something else, but for now, the name stays.)
I bought my first Rhodes piano back in 1981. It was Mark I. Having
the engineering background and knowledge of acoustics I didn’t hesitate to
open the hood, investigate the mechanics and remedy some minor defects.
Unluckily, tempering the Rhodes mechanics without the Servicing Manual was a
wrong way to do it. Before soon I was caught in
screwing the bolts on the tone bars in and out, not really knowing their
exact function. And you guess -- I have never had the sound I wanted, although I
tried to improve it
by phasing effects and EQs. So naturally, having a Mark I with the dull
sound, I was dreaming of – you guess what -- a Mark II. And I am
quite aware that all of you folks who had Mark II dreamt of
some nice "old Mark I". For me, "out there somewhere" was the new
model (didn't we always assumed that the newer model was the better one?) having the funky tone color I was missing.
In 1987 I sold my Mark I being mislead by the possibilities of digital synths (yes
that was still the era of the DX-7 digital pianos). It was almost 15 years
later when I bought my second
While I was still searching for a Mark II -- remembering the too mellow sound of my Mark I
-- I’ve started hearing rumors
that Mark I is better. On the other hand, few people said that they have changed
their old Fender-Rhodes pianos because they couldn’t play the stiff keys on
them. One man I talked to was satisfied with his Mark II, and many Mark I’s I’ve
encountered had the same dull sound I had on my first Rhodes! No end to confusion...
Finally in 2001 I’ve managed to purchase
an old Fender-Rhodes from 1974. Not that I searched for this model
particularly, but it was available and not too expensive. And of course, it
the particularly hard syndrome of sticky keys! That was the start of my new occupation
with the Rhodes pianos. After all, I thought, the hype was all back! These pianos
would have greater, and greater collectible value, even if I won't use them
much in my music production. That’s how I thought at first! Of course, when I started to play them
again, I’ve found a long-lost love that I wouldn’t give up for anything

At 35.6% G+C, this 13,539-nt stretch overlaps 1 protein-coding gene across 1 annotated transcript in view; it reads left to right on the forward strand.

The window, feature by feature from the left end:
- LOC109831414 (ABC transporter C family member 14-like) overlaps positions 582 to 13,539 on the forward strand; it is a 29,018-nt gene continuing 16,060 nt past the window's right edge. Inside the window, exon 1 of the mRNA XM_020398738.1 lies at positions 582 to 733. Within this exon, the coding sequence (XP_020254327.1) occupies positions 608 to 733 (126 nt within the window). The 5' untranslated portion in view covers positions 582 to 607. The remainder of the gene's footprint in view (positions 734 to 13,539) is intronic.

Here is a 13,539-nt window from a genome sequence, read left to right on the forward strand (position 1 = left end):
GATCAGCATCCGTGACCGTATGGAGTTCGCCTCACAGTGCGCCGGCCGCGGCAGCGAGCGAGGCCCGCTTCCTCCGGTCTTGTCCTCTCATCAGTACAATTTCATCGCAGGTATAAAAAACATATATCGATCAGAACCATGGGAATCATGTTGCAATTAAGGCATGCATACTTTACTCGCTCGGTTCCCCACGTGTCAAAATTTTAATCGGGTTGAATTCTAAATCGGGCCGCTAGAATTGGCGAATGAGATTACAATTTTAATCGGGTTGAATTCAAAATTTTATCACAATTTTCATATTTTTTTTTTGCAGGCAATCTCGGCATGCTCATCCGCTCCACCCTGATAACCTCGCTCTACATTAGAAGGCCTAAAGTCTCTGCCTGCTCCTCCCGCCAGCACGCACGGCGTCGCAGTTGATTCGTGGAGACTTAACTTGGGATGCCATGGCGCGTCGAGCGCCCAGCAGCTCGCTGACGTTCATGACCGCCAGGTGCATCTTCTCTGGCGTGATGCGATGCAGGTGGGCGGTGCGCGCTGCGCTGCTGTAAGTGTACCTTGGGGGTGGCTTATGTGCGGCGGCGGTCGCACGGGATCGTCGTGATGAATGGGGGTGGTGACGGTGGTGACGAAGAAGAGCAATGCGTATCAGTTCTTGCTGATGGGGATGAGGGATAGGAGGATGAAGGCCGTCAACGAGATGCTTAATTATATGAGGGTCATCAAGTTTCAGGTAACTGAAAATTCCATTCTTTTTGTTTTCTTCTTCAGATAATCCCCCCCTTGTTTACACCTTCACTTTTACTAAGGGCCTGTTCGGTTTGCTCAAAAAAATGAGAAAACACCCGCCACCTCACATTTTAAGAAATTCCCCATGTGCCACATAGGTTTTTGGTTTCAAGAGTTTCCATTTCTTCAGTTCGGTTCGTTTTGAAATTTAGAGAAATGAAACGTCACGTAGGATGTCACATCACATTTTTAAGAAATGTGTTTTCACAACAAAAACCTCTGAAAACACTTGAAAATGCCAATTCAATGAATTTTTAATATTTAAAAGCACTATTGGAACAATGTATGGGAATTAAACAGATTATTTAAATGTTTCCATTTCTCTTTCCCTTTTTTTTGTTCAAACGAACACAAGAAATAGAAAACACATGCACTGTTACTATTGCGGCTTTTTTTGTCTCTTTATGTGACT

now. And all of you who play the real
Rhodes around the world know exactly what I'm talking about. In the
sound of Rhodes I’ve found life, I’ve found the inspiration, I’ve found the
relentless source of music…
chance to service quite a few different Rhodes pianos, I started to investigate
differences. The confusion introduced by the Mark II name was easy
to note, as well as the true differences regarding the sound producing mechanism.
After having personally spent several months of work on the
key-action modification, repairs of all kinds, I have also started the
procedure of -- here heavily quoted -- proper adjustment. I
have brought several new-style models to sound in a
"desirable way" -- with a lot of overtones (harmonics), resembling
the legendary funky sound. Also, I managed to solve the key-action problem
on many old-style pianos.
If taking a rational stand,
the answer would probably be -- why bother!
Especially if you are into getting the sound fast and are not interested in
all the subtleties of the analog sound. Go and use the digital clones you
already have, and you'll spare yourself quite a large amount of money and a
lot of time. Not to mention the weight of your load when you go to the next
But if you
start to hear things carefully, if you feel that
something's missing in the digital versions of Rhodes you have, you can be
sure that you'll soon forget the rational approach, and like many others
forget that you are talking about
a keyboard weighing
60-70kg, with all the problems a real electro-mechanical instrument can
But still, to the most of the Rhodes lovers it's nothing comparing
to the magic this electric piano will make for you and your music.
Describing the feeling of
playing a nice Rhodes piano brings me right to religious, or at least
metaphysical spheres. So, all that follows must be interpreted as a strictly
personal opinion of the author. But don't be surprised if you find many
similar thoughts, irrational as they may be, from the people around the